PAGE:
They’re low in calories, so also work as a light snack; and certainly, a more nutritious alternative to a mocha latte.

    The cup and lid can actually be re-used for refills or anything else you want to carry and sip. We’re avid re-cyclers, and we love it!

    Flavors include:

  • Carrot Ginger Soup Cup
  • Miso Broth Soup Cup
  • Thai Curry & Lime Bone Broth Soup Cup
  • Tomato Thai Basil Soup Cup
  • Vietnamese Pho Bone Broth
  •  
    SOUP POUCHES

    Multi-portion soup pouches include:

  • All Bean Chili
  • Asian Lemongrass Soup
  • Carrot Ginger Soup
  • Celery Root Soup
  • Kale & Potato Soup
  • Red Lentil Veggie Soup
  • Spicy Rice Soup
  • Thai Green Curry
  • Tomato Thai Basil Sou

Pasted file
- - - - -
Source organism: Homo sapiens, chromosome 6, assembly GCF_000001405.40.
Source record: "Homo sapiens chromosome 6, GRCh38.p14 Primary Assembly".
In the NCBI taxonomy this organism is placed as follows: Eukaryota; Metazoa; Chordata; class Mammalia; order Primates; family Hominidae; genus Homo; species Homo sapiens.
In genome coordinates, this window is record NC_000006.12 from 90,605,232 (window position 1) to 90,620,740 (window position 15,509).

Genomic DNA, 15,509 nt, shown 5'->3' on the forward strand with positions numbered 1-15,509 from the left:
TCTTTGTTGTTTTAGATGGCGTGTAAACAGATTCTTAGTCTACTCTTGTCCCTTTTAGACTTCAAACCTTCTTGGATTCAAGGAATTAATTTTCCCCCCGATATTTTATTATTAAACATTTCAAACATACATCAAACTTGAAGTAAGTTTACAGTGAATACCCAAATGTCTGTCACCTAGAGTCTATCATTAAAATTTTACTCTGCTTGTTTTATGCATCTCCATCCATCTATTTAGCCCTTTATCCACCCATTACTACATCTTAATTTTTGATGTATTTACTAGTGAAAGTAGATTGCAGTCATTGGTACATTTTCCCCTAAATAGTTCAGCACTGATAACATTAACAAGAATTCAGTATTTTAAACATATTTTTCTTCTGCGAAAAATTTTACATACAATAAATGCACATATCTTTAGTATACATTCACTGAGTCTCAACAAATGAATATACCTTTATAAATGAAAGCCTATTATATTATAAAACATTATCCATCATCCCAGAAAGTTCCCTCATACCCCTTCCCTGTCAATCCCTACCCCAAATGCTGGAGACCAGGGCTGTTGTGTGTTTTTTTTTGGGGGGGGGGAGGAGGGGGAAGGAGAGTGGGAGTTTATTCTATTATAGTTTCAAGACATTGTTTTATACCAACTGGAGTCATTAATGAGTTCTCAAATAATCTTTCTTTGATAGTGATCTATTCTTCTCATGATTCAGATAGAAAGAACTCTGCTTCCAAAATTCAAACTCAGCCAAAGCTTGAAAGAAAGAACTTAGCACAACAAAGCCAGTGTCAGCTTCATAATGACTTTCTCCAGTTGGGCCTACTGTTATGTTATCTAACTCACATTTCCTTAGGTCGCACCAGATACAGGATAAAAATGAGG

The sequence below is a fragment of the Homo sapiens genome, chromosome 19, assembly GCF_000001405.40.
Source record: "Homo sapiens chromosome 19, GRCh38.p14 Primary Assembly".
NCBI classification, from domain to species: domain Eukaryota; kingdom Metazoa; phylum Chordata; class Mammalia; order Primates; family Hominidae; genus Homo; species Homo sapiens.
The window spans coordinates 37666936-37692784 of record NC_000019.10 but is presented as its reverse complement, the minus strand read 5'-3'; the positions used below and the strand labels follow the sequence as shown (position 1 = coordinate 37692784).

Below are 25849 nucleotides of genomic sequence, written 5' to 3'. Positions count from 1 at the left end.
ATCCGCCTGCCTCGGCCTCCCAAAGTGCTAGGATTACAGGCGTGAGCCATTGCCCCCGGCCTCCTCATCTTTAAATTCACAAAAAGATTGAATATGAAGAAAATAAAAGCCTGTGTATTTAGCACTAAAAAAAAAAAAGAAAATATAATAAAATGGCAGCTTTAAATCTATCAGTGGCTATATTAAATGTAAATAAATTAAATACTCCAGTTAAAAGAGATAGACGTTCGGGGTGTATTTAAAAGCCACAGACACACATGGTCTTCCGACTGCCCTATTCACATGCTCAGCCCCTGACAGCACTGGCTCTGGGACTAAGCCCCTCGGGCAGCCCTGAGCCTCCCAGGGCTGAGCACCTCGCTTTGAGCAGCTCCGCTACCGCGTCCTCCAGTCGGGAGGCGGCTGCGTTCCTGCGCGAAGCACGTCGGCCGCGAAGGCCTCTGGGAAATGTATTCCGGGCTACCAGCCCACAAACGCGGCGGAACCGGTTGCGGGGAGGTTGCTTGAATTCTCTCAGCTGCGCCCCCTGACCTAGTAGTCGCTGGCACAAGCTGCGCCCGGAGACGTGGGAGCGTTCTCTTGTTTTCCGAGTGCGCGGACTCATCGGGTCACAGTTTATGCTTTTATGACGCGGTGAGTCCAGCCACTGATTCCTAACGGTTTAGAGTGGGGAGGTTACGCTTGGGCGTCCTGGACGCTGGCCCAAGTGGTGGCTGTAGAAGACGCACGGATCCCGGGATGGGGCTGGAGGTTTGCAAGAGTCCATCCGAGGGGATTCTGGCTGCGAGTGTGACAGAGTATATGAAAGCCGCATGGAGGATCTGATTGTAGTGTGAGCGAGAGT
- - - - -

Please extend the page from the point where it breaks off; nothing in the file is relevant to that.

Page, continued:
• Zucchini Soup
  •  
    For a lighter touch, we like the:

    BROTH POUCHES

  • Miso Ramen Broth
  • Spicy Szechuan Bone Broth
  • Thai Curry & Lime Bone Broth
  • Vietnamese Pho Bone Broth
  •  
    You can enjoy them as is; but they’re so easy to customize with whatever vegetables, meat, seafood, tofu, or grains you like. Our secret: Toss in all the leftovers.

    Here’s a store locator.

    The products can be purchased online. Consider gifting them to your favorite athletes, dieters, and anyone down with the flu.

    Discover more at NonaLim.com.

     

     
      

    Comments off



    © Copyright 2005-2016 Lifestyle Direct, Inc. All rights reserved. All images are copyrighted to their respective owners.